After a turbulent and unpredictable campaign lasting months, the French will finally head to the polls to elect their next president this weekend, in the first of two rounds of voting. Following a year marked by multiple political upsets, many wonder whether France will be the next country to embrace the growing populist movement in the West. Here’s your guide for what’s at stake:
There are currently 11 candidates in the running to became France’s next president, but only five are considered serious contenders: far right National Front (FN) leader Marine Le Pen, centrist Emmanuel Macron, former prime minister François Fillon, socialist Benoît Hamon, and Jean-Luc Mélenchon on the far left.
One politician who definitely won’t be president after May 7 is current leader François Hollande, who becomes the first sitting French president not to stand for reelection in almost 60 years.
The presidential election will take place over the next few weeks, beginning with the first round of voting on Sunday (April 23).
All 11 candidates will be on the ballot paper for the first round, and assuming nobody claims more than 50% of the vote (something that has never happened), the most popular two will move to the second and final round on May 7.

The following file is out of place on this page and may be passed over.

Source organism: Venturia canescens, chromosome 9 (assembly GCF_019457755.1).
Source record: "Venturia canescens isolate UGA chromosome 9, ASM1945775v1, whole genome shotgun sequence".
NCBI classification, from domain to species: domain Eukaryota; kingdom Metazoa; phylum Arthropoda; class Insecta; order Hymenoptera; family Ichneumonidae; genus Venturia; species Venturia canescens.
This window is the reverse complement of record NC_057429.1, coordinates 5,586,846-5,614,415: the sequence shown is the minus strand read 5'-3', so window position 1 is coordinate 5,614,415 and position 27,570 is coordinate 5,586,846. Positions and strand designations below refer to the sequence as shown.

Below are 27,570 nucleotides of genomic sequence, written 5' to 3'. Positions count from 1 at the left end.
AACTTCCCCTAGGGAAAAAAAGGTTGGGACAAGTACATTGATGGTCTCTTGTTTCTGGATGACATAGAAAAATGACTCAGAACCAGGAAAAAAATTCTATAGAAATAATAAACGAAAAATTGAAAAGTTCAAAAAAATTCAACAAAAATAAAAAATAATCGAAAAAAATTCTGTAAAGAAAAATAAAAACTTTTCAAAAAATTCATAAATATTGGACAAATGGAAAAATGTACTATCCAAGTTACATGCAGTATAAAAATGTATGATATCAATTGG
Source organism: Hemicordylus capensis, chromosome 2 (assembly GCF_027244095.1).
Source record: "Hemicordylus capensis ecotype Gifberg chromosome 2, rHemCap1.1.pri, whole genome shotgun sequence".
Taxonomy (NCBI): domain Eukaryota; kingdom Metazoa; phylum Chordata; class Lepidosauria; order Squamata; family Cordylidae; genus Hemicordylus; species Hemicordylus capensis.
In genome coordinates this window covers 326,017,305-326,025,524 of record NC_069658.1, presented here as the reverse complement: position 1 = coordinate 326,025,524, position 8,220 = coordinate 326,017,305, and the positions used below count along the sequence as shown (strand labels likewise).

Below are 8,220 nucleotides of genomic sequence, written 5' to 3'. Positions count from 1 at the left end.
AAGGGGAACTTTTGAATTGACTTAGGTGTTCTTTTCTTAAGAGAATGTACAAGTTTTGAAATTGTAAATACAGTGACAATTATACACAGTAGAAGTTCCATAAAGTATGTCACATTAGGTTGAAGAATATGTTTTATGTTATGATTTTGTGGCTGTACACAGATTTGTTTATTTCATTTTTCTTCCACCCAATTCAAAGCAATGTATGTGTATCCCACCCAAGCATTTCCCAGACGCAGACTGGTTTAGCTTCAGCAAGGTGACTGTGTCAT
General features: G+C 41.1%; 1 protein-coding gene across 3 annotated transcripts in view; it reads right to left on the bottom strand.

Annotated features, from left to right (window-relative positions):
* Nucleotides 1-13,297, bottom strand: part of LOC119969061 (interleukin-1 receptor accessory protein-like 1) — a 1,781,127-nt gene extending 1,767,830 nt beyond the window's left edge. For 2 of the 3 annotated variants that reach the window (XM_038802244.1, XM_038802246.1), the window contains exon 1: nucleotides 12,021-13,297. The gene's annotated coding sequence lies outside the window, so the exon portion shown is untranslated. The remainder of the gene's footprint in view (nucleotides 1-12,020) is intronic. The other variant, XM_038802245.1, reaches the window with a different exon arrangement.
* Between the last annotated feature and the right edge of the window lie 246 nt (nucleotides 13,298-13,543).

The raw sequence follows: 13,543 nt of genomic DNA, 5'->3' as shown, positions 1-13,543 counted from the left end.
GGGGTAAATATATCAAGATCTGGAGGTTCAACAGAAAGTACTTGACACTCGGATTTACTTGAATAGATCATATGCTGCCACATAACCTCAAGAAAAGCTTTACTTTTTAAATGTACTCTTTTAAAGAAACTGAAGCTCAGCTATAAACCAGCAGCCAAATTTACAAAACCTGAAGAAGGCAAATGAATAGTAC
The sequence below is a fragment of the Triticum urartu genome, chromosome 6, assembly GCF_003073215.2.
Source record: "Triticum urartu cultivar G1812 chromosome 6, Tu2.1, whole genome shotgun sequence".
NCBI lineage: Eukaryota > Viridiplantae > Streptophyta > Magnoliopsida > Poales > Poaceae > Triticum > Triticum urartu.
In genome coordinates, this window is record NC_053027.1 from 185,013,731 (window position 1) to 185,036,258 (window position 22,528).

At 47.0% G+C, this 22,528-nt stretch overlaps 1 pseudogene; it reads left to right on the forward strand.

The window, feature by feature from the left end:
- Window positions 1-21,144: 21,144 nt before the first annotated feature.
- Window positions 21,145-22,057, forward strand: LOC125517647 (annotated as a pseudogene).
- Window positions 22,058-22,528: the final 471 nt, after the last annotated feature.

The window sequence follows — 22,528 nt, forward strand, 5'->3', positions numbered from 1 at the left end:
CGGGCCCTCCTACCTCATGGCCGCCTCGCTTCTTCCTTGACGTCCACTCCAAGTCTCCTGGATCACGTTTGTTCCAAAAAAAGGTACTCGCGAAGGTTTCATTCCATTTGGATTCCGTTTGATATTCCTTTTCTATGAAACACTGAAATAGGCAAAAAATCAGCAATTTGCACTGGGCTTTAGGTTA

Polling stations will be open from 8am until 7pm CET (8pm in larger cities like Paris) for both rounds of voting.
Like many recent elections across the globe, the French election has been highly unpredictable, with opinion polls unable to separate many of the candidates.
Recent polls show Le Pen and Macron as the most likely pair to progress through to the final round. Once the pair are head-to-head, polls suggest that Macron will ultimately take the presidency, but nothing is certain.
Latest poll figures also predict a drop in voter turnout, with 72% of the electorate expected to cast their vote, a sharp decrease from the 84% who voted in 2007, and the 80% who turned out in 2012. Many have grown disillusioned with the French political system due to scandals and party fractures. Some people are concerned that voter apathy will lead to a far right victory, as it did with Donald Trump in last year’s US elections.
Traditionally, the results of both rounds are announced on national television at 8pm on election day, when an image of the winning candidate or candidates is displayed. In the past, there have been strict rules—and the risk of financial penalties—if the result is revealed any earlier by media outlets, but in the age of social media it’s becoming increasingly difficult to keep things under wraps.
The winner of the election is expected to take over by May 22, but the exact date will only be announced once the election is over. Hollande will welcome his successor to Élysée Palace for the handover, after which the new president makes a traditional trip to Paris City Hall.